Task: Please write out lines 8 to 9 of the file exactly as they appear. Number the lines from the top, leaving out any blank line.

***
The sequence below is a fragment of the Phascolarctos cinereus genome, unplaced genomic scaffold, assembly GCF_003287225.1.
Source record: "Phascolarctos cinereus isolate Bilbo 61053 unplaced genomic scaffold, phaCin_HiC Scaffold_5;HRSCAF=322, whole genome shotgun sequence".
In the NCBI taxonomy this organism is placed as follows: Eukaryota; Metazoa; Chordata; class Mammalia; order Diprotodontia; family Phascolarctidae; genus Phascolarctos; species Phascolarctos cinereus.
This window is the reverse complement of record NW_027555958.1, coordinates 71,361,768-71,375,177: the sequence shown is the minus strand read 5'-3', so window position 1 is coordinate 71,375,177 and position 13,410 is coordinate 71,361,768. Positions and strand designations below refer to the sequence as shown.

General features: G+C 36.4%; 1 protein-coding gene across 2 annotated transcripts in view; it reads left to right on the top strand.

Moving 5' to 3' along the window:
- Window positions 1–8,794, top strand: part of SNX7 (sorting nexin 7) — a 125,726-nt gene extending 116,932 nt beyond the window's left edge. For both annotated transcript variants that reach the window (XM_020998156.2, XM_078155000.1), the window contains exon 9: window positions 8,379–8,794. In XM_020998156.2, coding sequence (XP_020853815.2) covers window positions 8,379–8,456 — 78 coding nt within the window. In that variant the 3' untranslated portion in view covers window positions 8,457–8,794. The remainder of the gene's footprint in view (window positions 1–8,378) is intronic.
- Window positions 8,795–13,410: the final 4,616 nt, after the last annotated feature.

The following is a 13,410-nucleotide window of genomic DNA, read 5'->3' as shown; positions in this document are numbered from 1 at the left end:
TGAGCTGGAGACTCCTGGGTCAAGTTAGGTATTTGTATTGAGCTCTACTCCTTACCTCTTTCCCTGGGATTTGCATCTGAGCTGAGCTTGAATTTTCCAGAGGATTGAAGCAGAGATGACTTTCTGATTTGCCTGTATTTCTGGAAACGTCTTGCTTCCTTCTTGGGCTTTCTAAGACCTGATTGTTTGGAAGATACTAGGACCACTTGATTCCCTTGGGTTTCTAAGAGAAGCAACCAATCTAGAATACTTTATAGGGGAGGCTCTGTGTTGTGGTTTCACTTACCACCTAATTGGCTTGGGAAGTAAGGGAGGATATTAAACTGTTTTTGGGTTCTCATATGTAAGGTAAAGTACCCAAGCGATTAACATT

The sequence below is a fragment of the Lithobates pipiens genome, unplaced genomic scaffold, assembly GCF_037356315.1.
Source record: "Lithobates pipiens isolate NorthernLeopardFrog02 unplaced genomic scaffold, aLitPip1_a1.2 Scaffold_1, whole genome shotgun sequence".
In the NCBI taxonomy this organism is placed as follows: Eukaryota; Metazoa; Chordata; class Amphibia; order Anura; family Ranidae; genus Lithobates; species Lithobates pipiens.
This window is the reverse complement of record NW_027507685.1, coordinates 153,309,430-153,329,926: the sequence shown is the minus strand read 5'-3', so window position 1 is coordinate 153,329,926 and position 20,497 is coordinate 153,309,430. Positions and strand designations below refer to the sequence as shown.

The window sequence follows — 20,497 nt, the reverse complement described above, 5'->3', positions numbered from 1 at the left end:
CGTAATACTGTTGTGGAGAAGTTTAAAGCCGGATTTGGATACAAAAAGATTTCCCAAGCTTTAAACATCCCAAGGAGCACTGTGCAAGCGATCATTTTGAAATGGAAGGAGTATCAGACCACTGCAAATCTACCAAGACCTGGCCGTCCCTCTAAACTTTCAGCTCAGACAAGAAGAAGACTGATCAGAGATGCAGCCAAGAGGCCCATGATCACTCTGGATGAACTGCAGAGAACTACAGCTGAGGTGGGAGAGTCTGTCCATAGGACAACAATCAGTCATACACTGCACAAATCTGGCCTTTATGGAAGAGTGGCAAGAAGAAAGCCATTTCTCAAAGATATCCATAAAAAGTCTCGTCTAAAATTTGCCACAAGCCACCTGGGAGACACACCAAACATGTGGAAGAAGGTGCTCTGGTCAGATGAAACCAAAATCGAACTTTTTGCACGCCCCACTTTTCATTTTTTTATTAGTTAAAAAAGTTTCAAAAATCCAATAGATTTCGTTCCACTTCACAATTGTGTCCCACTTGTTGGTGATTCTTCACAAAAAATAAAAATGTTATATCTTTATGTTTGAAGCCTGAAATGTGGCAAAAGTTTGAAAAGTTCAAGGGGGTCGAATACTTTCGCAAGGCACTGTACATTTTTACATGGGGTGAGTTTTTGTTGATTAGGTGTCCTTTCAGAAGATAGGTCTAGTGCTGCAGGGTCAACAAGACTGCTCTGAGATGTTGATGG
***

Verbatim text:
- Window positions 8,795–13,410: the final 4,616 nt, after the last annotated feature.

The following is a 13,410-nucleotide window of genomic DNA, read 5'->3' as shown; positions in this document are numbered from 1 at the left end: